Remember the story of the blind men and the elephant? As each one feels his way around an elephant, he describes something entirely different. One says the elephant is like a tree trunk. Another says it’s like a snake. And yet another describes it as a solid wall of leather. Sound familiar?

Modern teams are very much like this, in that each person has a unique perspective. Different roles and experiences mean that each person on the team sees the problem in a slightly different way. For example, when deciding what new product to launch, someone from Sales is likely to have a different set of information to bring to that decision than someone in Manufacturing. When teams can bring multiple perspectives to the table, they can evaluate what’s best with the big picture in mind, and ultimately make more robust decisions.

Unfortunately, in many groups, one side or perspective will often dominate, while others remain unexplored.  Sometimes this happens because of personalities, as some team members are more reserved while others speak up more quickly.  Other times this is driven by differences in status, where younger, newer or lower ranking staff members defer to those in a higher pay grade.  And still other times, the imbalance can be the result of the company’s culture or history, which may have a bias toward some functions over others.  For example, a company that experienced success from its low-cost and efficient operations may favor the manufacturing perspective over marketing, while an innovative start up may give more weight to Research & Development over Human Resources.  Whatever the reason, when only a few voices dominate the conversation, there is a risk that important information will be missed.

There are a few things that leaders can do to make sure that multiple perspectives are taken into account during decision making:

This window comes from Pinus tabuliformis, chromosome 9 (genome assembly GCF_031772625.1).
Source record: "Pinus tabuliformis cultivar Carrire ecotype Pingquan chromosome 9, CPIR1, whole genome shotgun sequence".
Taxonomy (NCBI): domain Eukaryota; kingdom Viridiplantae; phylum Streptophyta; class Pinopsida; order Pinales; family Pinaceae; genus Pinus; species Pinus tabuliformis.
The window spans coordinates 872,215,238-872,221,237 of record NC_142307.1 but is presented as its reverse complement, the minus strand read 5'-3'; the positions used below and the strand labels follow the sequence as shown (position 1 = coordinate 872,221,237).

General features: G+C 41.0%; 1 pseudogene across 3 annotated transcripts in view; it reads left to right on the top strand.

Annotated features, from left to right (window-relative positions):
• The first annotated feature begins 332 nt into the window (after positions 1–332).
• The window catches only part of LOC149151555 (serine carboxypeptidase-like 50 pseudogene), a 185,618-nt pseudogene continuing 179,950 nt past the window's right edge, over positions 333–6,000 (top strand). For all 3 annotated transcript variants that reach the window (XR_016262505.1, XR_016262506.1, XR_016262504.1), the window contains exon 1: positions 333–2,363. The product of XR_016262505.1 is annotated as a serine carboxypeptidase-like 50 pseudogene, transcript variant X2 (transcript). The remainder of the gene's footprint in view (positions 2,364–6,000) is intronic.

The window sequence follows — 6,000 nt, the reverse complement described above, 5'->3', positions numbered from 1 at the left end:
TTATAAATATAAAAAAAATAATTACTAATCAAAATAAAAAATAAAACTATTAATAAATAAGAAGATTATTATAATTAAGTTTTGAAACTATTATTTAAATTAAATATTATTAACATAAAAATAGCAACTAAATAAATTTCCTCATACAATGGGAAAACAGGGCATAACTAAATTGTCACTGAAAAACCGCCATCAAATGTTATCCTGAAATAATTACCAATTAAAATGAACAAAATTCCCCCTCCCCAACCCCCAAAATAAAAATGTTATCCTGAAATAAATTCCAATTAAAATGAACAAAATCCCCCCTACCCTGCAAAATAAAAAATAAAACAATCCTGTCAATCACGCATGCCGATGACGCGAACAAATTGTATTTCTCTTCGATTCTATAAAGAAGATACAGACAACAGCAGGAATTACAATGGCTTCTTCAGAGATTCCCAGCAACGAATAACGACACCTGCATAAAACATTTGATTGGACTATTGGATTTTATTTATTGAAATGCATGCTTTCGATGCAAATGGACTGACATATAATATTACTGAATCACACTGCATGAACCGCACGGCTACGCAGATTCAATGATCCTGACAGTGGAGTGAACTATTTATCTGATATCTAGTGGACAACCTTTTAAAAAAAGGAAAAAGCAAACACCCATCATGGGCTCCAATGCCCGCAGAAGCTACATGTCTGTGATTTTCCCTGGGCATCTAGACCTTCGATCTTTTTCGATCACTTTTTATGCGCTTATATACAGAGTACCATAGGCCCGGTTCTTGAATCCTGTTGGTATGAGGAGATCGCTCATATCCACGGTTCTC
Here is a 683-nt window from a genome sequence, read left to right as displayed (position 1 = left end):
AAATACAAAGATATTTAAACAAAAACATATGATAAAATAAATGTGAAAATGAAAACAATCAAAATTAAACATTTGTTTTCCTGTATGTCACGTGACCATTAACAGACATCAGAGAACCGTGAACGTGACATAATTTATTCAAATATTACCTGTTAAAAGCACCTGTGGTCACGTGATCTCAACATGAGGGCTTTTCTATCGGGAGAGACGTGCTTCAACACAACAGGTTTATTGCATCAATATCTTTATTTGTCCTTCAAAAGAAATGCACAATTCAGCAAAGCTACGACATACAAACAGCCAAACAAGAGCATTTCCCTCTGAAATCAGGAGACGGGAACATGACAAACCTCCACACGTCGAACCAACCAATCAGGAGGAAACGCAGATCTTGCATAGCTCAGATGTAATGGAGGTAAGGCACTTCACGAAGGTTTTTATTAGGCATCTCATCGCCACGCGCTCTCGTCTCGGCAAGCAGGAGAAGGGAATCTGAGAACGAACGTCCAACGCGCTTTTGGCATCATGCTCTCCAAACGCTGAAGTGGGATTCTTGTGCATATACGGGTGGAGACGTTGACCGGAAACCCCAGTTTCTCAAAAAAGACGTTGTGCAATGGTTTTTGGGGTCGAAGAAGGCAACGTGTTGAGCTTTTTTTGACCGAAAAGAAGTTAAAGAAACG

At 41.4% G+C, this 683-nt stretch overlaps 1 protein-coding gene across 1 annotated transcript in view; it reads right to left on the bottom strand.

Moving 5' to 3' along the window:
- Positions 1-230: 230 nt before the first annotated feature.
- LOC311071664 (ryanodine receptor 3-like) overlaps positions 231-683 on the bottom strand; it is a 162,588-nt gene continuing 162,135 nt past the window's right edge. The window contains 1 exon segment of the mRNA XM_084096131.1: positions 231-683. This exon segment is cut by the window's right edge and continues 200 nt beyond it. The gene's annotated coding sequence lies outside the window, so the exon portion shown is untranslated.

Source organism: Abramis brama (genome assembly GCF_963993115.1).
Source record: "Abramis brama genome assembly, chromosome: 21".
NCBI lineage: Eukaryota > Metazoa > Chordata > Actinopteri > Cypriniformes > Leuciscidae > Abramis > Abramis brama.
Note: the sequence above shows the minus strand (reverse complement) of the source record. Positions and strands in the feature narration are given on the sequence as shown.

1. Explicitly create a two-part discussion, separating out an open exploration of the issue from deciding. During the open exploration, the goal is to get all of the relevant information on the table, and to explore multiple possibilities without any pressure to narrow down to a decision. Once the team has uncovered the most important information on the issue, then shift into decision making.
  2. Find new ways to make room in the conversation for everyone to be heard. Ask each person to keep their input relatively short so that others can build on it. The group can develop a way for members to signal one another that they are done, and ready to have their idea built on by asking, “Anyone else?”*
  3. Identify the different “sides” or options relating to a decision, and ask the group to work through them one at a time, identifying the benefits of each option in turn. This can be a way to keep the group from a “yes-but tug-of-war” between two sides.*
  4. Ask people to share not only their opinion or suggestion, but also their reasoning – Why do they think that? What are their criteria? This helps unpack the various opinions in the room, and can prevent team members from blindly riding the popular wave in agreement.

I’d love to hear what you discover as you try out these ideas with your teams.  Were perspectives wildly varying, surprisingly similar, or somewhere in between? How did you use the tips above to ensure all voices were heard? What other tips do you have for bringing all of the voices into the room?

Happy Experimenting!

*Those of you familiar with Systems-Centered Training will recognize these tips as a version of Functional Subgrouping.  Click for more on Functional Subgrouping.


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